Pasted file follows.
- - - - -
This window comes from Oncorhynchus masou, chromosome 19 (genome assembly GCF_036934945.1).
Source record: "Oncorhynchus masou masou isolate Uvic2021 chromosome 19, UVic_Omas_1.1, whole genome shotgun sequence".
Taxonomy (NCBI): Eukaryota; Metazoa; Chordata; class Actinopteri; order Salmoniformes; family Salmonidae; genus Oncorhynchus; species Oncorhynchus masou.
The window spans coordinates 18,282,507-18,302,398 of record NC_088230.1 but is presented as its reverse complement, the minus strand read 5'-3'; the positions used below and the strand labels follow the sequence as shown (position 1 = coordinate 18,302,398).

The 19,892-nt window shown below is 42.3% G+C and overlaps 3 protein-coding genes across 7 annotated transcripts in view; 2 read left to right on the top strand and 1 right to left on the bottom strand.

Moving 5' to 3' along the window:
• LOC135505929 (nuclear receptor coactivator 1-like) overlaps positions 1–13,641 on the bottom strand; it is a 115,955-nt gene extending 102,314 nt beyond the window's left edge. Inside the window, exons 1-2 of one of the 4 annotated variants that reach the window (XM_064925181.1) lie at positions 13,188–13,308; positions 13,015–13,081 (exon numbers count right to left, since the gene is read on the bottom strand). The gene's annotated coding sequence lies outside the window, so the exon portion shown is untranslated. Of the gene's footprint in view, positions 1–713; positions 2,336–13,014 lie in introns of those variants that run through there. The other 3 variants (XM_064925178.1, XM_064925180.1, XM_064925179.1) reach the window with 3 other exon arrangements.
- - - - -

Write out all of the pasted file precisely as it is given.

This window comes from Oncorhynchus masou, chromosome 19 (genome assembly GCF_036934945.1).
Source record: "Oncorhynchus masou masou isolate Uvic2021 chromosome 19, UVic_Omas_1.1, whole genome shotgun sequence".
Taxonomy (NCBI): Eukaryota; Metazoa; Chordata; class Actinopteri; order Salmoniformes; family Salmonidae; genus Oncorhynchus; species Oncorhynchus masou.
The window spans coordinates 18,282,507-18,302,398 of record NC_088230.1 but is presented as its reverse complement, the minus strand read 5'-3'; the positions used below and the strand labels follow the sequence as shown (position 1 = coordinate 18,302,398).

The 19,892-nt window shown below is 42.3% G+C and overlaps 3 protein-coding genes across 7 annotated transcripts in view; 2 read left to right on the top strand and 1 right to left on the bottom strand.

Moving 5' to 3' along the window:
• LOC135505929 (nuclear receptor coactivator 1-like) overlaps positions 1–13,641 on the bottom strand; it is a 115,955-nt gene extending 102,314 nt beyond the window's left edge. Inside the window, exons 1-2 of one of the 4 annotated variants that reach the window (XM_064925181.1) lie at positions 13,188–13,308; positions 13,015–13,081 (exon numbers count right to left, since the gene is read on the bottom strand). The gene's annotated coding sequence lies outside the window, so the exon portion shown is untranslated. Of the gene's footprint in view, positions 1–713; positions 2,336–13,014 lie in introns of those variants that run through there. The other 3 variants (XM_064925178.1, XM_064925180.1, XM_064925179.1) reach the window with 3 other exon arrangements.